New Michelin bike inner tube squeezes punctures closed
By Ben Coxworth
April 5, 2011
Bicycle inner tubes that contain a small-puncture-sealing slimy liquid may not be a new development in and of themselves, but Michelin has released a product that takes the concept a step further. The company's Protek Max tube not only contains a sealant, but is designed to compress when punctured to assist the self-sealing process.
The two things you'll notice about the Protek is that it has a square cross-section, and funny little bumps on its surface. The square shape helps align it within the tire casing and against the rim well, which Michelin says eases mounting and eliminates the twisting problems that can occur with traditional sausage-shaped tubes.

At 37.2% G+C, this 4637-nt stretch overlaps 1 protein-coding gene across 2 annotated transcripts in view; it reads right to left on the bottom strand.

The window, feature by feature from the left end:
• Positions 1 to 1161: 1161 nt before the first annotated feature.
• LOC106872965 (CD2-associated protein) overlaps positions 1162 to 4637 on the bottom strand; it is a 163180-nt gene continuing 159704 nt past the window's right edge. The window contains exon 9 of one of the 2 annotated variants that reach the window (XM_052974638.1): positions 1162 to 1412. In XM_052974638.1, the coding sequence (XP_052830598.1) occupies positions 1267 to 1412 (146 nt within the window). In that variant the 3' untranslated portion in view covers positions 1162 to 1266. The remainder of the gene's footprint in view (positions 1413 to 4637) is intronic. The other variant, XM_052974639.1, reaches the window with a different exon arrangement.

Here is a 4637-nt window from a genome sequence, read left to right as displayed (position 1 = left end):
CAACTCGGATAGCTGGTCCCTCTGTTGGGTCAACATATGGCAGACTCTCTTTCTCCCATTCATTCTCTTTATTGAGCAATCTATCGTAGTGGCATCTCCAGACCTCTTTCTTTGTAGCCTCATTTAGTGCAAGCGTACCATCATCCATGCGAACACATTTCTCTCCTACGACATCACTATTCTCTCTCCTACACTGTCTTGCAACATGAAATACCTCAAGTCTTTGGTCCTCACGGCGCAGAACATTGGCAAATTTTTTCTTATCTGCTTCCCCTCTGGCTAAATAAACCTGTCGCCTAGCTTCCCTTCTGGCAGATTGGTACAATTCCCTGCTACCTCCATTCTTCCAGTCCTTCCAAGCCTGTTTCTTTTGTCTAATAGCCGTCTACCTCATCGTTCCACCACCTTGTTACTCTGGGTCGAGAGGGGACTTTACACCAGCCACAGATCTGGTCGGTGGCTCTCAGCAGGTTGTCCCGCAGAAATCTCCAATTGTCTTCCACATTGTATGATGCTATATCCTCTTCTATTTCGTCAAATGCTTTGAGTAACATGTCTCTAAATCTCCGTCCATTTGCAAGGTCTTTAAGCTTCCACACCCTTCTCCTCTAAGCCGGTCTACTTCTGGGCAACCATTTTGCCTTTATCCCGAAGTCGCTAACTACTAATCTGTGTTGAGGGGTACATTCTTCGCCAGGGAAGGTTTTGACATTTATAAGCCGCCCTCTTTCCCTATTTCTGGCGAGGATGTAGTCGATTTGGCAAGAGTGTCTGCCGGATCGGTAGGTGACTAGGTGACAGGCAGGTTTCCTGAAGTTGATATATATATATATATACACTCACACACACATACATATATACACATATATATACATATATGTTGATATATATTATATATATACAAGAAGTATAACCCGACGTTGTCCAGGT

When the tube is fully inflated within the tire, its textured surface causes the rubber to compress instead of expand when under pressure. This means that the internal air pressure actually closes holes off, giving the sealant a better chance at taking care of them for good.
The tubes also are claimed to hold air longer – when tested against Michelin's self-sealing AIRSTOP tube, the Protek was said to maintain proper pressure for twice the amount of time.
Commuters and mountain bikers, but not road racers, can get a Protek Max to fit their tire. It is available in sizes of 700 x 35-47c (200 grams) and 26 x 1.4-2.125 inches (260 grams), with Presta or Shrader valves, for a suggested retail price of US$8.99.
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